"No. 10," Nash says, "Because traditionally in soccer that's the number the playmaker wears."
The conversation shifts to Beckham, so it's going downhill.
It gets worse when a soccer party of 12- and 13-year-old girls notices Nash. The girls are overwhelmed, and they are not quiet about it.
Nash picks up the tape recorder and offers to hold it in front of his mouth for the remainder of the interview. Maybe he just wants to make sure he doesn't have to do the interview again. Or maybe he's just the most considerate athlete one has met.
Later he agrees to join the girls for a team picture, a line of parents asking everyone to remain still while they take picture after picture.
The girls ask if they might pose with Nash one by one. He reacts as if he's been waiting all day for such an invite. He's beyond cool.
It's no surprise after reading about him online. There's a blog detailing a visit with a group of teens who are dealing with cancer.
"We all have disabilities," he tells them. "And yet we all have tremendous good in each one of us. Each of you here is a superstar with a lion's heart. Stay strong."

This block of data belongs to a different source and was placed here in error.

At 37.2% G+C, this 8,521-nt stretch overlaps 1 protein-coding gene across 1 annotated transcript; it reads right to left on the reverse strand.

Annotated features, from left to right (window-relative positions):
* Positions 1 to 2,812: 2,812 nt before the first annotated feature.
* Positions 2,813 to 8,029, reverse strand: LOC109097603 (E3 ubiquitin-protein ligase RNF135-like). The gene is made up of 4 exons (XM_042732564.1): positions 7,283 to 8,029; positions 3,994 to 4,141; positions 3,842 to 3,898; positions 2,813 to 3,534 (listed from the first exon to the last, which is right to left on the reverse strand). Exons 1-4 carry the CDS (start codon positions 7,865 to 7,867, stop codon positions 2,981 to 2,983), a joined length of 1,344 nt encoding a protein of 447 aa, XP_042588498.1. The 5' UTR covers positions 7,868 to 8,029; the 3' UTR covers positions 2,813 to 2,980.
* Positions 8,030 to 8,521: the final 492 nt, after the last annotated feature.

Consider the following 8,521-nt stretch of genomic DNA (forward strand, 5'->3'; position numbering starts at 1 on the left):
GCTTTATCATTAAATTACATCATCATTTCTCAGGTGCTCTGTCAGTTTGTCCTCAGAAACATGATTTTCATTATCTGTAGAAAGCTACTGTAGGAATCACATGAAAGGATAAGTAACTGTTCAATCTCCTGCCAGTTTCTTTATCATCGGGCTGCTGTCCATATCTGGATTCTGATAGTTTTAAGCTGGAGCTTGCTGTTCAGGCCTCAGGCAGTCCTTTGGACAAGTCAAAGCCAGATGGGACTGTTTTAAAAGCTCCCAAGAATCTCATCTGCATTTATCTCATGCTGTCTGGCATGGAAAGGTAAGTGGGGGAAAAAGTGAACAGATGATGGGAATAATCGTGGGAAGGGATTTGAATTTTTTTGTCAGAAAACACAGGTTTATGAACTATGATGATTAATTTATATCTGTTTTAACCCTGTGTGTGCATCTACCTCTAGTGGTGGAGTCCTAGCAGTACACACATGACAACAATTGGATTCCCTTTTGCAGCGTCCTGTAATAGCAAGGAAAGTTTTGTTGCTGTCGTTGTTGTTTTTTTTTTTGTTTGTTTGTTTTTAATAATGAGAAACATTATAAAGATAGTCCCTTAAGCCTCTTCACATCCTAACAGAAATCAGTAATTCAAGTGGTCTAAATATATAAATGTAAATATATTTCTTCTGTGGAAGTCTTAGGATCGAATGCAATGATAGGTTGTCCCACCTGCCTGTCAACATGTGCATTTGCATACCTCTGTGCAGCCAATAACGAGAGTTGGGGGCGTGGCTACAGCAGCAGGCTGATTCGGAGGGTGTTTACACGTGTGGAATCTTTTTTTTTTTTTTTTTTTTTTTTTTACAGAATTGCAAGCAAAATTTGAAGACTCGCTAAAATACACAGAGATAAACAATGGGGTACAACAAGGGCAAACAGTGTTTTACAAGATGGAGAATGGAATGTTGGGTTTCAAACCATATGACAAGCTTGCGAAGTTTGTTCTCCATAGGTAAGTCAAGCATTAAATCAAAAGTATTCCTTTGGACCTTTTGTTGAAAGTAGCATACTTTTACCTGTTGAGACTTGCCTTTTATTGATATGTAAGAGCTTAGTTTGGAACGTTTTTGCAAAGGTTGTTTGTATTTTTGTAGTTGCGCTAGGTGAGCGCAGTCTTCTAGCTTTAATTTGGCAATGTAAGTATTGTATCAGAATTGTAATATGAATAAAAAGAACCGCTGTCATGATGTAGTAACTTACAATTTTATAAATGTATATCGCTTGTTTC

I ask him about the visit. It's no one-time photo opportunity. It's all part of who he is. The Steve Nash Foundation has raised millions for underserved children.
"It's the way I was raised," he says in crediting his parents. "I remember my dad working with Special Olympics and wiping the bum of a child who needed help.
"It's something that sticks with you; now I'm not going around wiping bums, but there are things that can be done."
By now he's heavy into the self-deprecating humor.
He's already shown me pictures of his 2-year-old son and twin 8-year-old daughters, talked about the inspiration he's taken from Terry Fox, an amputee who, before dying, walked more than 3,000 miles to raise money for cancer, and Kobe.
"He'll probably try to steal the ball away from me," says Nash, and he's joking. He truly is.
"Kobe should have the ball a lot," he says. "And Dwight Howard is so good he doesn't need the ball to be good. If he sacrifices a little and is just a touch more like Bill Russell, and if Kobe is a touch more like a playmaker, and Pau Gasol plays off Dwight, this team can be awesome.
"But if everyone doesn't give in a little and accept change, it won't work. There are too many old dogs with old habits."
Does he realize Coach Mike D'Antoni's future is probably tied to Nash's effectiveness in orchestrating the Lakers' superstars?
"The way it's going now, nobody is going to end up walking out of here looking good," Nash says. "We're at that point where we've got to get things rolling or we're not going to make the playoffs."
He's already done the amazing, too much to document here, so who is to say he can't do it again?
Doesn't the good guy always win in the end?